Discussion board and two replies

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please respond to the following discussion post in 600 words Also cite the Bible and scholarly resources for both initial reply and classmate responses !

, identify at least 1 strength and 1 weakness in each classmate’s reasoning. Each reply must be at least 450 words. Each thread and reply must include at least 1 biblical integration and 2 peer-reviewed source citations in current APA format.

Topic: Privacy, Confidentiality, and Security

Respond to this initial post —->The State HIE Cooperative Agreement Program grantees are required to monitor and track statewide implementation, adoption, and transactions of exchange mechanisms that they implement directly or enable through funding, technical assistance, marketplaces, etc. to support the meaningful use of health information technology. Research the current state of HIE across the United States through the State HIE Program Measures Dashboard and provide a response summarizing your findings related to your state of residence. Provide a summary of your findings and any insights you have gained in the review of the information.

Please respond to classmate #1 in 450 words

“Health information exchange (HIE) is the key component of health informatics through which information from various electronic record systems is shared and is potentially transformative for the healthcare system” (Braunstein, 2014, p. 55). HIE allows multiple health care providers to have access in the patients record in order to assist in managing and coordinating the patient’s care. Health information exchange enable the sharing of a patient’s healthcare information while still maintain the safety and confidentiality of the protected health information (PHI). “As the United States moves toward Accountable Care Organizations (ACOs) and other outcome-based reimbursement systems, HIE is the way that patients can be managed at the population level and providers can be managed as a group against outcome measures that are going to determine how much each organization gets paid” (Braunstein, 2014, p. 55).

Dimick (2018, para 1) states that “The federal government has been actively encouraging health information exchange through direct grants and leadership. However, its challenge now is keeping focused and getting the multiple efforts aligned.” The American Recovery and Reimbursement Act of 2009 called the approval of the electronic health record (EHR) and HIE a main concern. Assistance has been brought about by the contribution of hundreds of millions of dollars by the Office of National Coordinator (ONC) and Department of Health and Human Services in order to support the execution of EHR and improvement of HIEs at the state level.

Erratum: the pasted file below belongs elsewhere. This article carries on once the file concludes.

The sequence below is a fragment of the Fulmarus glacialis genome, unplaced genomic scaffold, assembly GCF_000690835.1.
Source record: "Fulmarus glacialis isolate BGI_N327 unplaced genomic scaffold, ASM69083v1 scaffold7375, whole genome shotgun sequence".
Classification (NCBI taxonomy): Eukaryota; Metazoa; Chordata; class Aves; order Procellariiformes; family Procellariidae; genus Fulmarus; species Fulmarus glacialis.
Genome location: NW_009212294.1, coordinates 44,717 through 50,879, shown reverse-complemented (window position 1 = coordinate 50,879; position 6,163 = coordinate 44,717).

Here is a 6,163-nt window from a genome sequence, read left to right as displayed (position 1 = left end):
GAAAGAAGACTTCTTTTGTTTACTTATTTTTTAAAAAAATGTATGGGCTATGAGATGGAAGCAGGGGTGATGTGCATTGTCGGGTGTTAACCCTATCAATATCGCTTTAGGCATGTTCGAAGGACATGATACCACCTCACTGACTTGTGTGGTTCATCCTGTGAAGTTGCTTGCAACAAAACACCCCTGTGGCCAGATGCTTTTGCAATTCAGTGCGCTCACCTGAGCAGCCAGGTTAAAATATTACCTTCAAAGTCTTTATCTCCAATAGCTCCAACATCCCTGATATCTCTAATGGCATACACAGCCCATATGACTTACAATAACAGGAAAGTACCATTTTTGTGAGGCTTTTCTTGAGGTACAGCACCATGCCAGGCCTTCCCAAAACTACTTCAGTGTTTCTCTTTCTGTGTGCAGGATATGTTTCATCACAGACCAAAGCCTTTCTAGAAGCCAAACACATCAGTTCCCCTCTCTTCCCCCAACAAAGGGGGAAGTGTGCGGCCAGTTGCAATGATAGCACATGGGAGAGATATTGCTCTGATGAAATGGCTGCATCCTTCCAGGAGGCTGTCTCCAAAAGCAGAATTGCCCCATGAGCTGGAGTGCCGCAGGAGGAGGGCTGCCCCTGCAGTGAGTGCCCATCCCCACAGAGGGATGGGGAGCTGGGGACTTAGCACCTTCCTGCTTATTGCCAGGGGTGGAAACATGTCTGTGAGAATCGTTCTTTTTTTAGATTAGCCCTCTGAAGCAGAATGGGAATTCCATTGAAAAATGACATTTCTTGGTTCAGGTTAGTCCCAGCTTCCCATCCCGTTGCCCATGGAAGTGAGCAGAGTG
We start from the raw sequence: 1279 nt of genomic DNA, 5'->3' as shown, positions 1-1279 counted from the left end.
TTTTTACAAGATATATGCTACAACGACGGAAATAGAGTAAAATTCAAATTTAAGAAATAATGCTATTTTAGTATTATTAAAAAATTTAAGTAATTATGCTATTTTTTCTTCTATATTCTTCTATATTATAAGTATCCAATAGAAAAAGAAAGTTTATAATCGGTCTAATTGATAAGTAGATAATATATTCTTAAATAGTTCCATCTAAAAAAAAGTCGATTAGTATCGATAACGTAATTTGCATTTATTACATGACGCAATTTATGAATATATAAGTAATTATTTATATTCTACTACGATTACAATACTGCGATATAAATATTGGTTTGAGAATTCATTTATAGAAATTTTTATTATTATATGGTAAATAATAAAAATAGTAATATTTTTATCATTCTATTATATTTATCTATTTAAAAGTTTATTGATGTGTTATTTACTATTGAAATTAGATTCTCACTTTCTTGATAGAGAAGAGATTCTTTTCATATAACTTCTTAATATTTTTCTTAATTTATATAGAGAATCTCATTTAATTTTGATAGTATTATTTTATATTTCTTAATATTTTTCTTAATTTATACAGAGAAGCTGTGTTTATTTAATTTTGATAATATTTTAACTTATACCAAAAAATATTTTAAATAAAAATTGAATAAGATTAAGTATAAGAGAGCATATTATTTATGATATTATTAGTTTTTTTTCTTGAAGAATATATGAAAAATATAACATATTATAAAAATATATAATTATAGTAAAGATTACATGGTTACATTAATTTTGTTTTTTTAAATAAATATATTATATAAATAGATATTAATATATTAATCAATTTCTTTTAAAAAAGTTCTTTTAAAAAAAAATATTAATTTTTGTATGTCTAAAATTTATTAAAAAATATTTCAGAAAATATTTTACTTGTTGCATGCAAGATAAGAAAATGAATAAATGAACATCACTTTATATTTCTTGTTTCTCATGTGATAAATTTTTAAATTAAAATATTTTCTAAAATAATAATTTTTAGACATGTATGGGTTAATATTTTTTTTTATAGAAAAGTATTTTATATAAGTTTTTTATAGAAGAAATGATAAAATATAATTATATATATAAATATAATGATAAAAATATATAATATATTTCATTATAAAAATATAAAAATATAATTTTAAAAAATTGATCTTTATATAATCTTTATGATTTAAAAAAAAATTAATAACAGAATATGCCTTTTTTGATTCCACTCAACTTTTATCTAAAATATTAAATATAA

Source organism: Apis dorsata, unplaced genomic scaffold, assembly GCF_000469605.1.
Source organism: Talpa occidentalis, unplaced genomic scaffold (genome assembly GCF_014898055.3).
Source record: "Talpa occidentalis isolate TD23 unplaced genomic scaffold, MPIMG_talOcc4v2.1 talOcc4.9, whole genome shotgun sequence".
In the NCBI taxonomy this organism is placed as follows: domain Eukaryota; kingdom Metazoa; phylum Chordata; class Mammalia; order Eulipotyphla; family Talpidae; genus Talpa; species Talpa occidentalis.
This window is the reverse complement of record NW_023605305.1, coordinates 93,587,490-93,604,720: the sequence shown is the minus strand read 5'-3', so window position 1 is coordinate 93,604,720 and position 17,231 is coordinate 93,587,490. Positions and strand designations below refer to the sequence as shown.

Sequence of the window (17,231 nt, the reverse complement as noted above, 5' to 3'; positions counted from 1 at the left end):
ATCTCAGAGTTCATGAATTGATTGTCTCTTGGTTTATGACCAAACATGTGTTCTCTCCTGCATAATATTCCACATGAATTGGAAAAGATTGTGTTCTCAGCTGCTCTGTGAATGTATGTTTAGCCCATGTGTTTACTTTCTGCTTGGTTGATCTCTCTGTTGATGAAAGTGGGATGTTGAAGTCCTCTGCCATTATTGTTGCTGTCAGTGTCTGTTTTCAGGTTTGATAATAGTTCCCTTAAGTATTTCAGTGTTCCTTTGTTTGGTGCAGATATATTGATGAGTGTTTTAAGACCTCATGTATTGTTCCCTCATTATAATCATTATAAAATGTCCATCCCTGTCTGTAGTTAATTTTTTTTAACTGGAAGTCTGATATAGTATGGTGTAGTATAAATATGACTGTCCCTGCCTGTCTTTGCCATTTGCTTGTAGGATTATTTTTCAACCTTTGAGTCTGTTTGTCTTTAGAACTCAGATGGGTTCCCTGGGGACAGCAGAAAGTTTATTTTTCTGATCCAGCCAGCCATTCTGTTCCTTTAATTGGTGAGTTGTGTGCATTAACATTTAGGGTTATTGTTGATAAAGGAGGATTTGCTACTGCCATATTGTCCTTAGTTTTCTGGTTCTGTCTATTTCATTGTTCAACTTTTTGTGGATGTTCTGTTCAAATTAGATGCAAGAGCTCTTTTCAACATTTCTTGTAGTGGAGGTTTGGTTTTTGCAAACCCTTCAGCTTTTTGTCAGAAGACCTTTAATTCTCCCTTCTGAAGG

“Aligning HIE efforts and smoothing out state laws requires cooperation at the local, state, and federal level” (Dimick, 2018, para 12). Long lasting support of HIEs necessitates local healthcare organizations, often components, to mutually work in an unexperienced course. There are four chief national HIE developments that are being currently revealed: The Direct Project, The Nationwide Health Information Network (NwHIN) Exchange, The State HIE Cooperative Agreement Program, and Private HIE efforts (Dimick, 2018).

According to the Health IT State Summary (2015) in Virginia there are a total number of 18, 421 health care providers and 8,134 primary care providers. Office-based providers that embraced the EHR included 51% for overall physician practices, 58% per primary care providers, 41% for rural providers, and 45% for small practices. Office-based physicians with HIE in Virginia were either higher or equivalent to the national level with 63% able to send electronic lab orders, 77% able to view lab results via computer, and 55% with capabilities of EHR/EMR to be able to graph lab results over time (“Health IT State Summary,” 2015).

Information is also included on non-federal acute care hospitals. Within these facilities, 68% of physicians were able to share lab results with providers outside their health system, 49% were able to share with hospitals outside their system, and 66% were able to be shared with ambulatory providers outside their health system (“Health IT…,” 2015). From this information it seems as if health information exchange is gaining in popularity. Having readily access to a patient’s health information is imperative in providing high-quality care. Philippians 2:4 goes along with providing good patient care. This verse states “Let each of you look not only to his own interests, but also to the interests of others.”